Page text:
In the wake of the recent financial crisis, many investors have struggled to generate the levels of returns to which they were accustomed through traditional means. The sluggish pace of economic growth and the reduced lending by banks has left the stock market struggling. Many other types of investments have similarly suffered, whether from the collapse of the real estate market or the massive volatility within the commodities market.
Through it all, one of the most consistent performers has proven to be the energy sector, with some oil companies posting record profits even despite the slow economic growth and slumping demand in the U.S. and among many other major consumers. However, learning how to actually tap into the massive profitability of this industry is the real key to investing in oil.
In the past decade, the number of ways for an investor to gain exposure to the oil market has grown substantially. Investors have had access to the futures market for years, while new index funds, both mutual funds and exchange-traded funds, have emerged to provide easier access without necessarily requiring constant monitoring.
And, of course, there has always been the option to invest in these successful oil companies themselves, many of which have seen dramatic growth in the past decade. Often smaller firms can provide larger returns, with higher risks.
However, while many of these approaches provide exposure to oil markets, none of them directly tap the potential profits involved in selling oil, but rather rely upon the fluctuations in market prices to provide a return.
There are several ways of accessing these more profitable ventures, all of which entail significantly more risk than do traditional investments, even compared to stock in smaller oil companies.
Some investors might choose to deal in drilling leases, which offer the right to drill for oil, but this approach involves the active management of properties, buying and selling leases in the hopes of earning a profit.
A simpler approach is to purchase an interest in an oil well, either in the form of a royalty interest or a working interest. Royalty interests represent ownership of the resources and are taken out of a well’s revenue before costs, but are often eligible for fewer tax incentives. Working interests claim a portion of the revenue from a project, along with an equivalent share of the costs, but have excellent tax incentives from the federal government.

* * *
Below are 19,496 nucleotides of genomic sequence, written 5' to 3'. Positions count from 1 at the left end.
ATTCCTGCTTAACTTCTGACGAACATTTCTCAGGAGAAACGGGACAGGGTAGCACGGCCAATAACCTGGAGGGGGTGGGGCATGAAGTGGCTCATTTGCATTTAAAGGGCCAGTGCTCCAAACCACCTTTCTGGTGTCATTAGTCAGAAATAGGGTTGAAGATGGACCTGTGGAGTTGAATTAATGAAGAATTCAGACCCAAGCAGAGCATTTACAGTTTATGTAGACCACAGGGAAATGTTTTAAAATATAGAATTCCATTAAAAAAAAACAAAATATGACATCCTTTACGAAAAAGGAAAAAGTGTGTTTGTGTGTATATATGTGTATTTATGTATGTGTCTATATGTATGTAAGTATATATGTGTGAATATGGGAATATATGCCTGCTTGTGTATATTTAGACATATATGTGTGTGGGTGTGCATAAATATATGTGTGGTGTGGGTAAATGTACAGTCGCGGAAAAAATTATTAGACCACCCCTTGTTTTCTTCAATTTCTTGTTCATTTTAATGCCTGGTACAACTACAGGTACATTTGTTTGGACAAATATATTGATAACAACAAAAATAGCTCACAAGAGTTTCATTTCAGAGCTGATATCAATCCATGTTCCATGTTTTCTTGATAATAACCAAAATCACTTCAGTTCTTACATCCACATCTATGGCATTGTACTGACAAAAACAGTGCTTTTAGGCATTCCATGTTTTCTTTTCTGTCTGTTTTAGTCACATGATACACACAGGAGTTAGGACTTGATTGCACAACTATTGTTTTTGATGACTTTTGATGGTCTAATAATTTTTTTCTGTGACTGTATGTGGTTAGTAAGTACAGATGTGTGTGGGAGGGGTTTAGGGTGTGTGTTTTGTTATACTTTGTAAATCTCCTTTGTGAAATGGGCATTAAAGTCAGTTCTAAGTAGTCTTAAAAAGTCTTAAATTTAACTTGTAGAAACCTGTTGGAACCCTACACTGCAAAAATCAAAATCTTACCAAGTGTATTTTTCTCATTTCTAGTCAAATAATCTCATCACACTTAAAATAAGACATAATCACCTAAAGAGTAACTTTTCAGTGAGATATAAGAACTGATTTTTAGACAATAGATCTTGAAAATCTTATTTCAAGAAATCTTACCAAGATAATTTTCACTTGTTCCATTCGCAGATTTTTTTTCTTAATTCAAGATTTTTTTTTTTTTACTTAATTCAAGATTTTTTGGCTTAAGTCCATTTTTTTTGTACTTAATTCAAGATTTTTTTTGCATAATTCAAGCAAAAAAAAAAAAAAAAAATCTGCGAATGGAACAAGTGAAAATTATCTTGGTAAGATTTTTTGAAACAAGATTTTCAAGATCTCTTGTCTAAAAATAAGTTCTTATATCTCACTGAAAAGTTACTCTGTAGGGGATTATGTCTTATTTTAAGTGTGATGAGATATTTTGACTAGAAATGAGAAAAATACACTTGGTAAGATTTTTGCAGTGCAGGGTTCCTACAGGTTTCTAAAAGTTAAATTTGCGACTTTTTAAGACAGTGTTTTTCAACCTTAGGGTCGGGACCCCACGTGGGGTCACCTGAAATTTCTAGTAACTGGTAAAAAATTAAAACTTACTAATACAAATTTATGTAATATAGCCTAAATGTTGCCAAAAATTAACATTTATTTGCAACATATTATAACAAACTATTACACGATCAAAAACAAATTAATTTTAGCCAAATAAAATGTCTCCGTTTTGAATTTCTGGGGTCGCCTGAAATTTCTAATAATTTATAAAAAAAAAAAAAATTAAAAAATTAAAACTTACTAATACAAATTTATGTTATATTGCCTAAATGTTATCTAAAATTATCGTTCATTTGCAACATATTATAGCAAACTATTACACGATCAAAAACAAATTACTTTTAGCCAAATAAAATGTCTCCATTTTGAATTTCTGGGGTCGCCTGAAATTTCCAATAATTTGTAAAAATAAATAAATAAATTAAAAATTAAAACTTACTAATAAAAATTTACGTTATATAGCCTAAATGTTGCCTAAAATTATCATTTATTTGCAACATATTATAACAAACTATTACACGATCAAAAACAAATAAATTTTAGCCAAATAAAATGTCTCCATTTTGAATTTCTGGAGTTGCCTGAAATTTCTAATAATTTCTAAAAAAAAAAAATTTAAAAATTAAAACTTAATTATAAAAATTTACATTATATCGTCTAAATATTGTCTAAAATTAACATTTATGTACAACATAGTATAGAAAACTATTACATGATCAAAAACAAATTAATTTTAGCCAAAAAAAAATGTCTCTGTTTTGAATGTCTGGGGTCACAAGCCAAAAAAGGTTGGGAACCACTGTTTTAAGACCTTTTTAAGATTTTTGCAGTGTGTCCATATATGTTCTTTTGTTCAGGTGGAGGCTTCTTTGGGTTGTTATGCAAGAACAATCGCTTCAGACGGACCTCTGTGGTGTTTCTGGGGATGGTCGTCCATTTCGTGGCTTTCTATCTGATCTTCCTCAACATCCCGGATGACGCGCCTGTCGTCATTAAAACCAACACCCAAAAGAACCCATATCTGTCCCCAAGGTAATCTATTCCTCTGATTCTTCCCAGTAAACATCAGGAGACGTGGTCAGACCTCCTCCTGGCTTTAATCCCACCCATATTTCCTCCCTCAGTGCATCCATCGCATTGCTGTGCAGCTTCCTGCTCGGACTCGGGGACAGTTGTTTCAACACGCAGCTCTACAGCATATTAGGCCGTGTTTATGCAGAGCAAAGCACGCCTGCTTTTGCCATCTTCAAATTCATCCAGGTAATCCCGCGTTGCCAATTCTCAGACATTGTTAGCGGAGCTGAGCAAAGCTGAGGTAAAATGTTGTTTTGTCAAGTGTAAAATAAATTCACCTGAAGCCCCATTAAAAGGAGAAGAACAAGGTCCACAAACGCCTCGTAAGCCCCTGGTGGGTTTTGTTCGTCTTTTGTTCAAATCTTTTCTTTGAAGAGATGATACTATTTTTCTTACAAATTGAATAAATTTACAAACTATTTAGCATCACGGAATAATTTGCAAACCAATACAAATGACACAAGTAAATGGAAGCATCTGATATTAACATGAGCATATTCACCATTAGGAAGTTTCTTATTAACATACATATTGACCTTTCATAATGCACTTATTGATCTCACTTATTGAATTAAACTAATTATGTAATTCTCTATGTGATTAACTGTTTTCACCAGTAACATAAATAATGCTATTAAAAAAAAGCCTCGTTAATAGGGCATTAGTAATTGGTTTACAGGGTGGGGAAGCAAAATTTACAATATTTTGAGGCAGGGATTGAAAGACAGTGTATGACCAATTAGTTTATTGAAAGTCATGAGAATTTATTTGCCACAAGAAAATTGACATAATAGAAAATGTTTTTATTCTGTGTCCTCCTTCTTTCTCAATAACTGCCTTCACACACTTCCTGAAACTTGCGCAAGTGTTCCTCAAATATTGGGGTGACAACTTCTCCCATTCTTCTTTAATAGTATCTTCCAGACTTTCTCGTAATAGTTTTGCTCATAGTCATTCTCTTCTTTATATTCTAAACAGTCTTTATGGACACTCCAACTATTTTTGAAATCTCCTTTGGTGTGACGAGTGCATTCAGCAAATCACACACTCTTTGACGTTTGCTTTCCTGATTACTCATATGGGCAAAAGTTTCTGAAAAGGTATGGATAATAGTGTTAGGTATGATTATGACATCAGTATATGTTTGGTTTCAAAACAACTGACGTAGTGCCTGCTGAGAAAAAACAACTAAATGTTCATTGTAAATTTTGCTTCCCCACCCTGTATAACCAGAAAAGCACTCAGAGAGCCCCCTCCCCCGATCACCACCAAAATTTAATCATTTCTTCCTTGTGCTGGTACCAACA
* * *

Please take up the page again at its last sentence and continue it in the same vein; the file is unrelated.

Finally, a group of investors can form a partnership that will provide access to a portion of revenue, or units of production, which offers even greater control over the management of the project.
Argument for the Direct Approach
The biggest advantage of traditional forms of investment in the oil industry is that they are relatively stable. Even futures contracts, which can lose value quickly as prices fall, ultimately only sell for a lower amount. By comparison, every form of direct investment in oil wells holds the potential to be lost completely, in the event that the well comes up dry.
However, the risks entailed by direct investment are linked to correspondingly high potential profits. Because an investor is purchasing a stake in the wells production, the ultimate return is determined both by the price of oil, as with other types of oil investments, but also with the size of the oil reserves being tapped. Some oil wells can provide steady returns for decades, after quickly making up for the initial investment. Unlike with other investments, oil wells can also cut down losses by simply shuttering production at times of low prices, not to mention much of the original investment will ultimately be written off of federal taxes.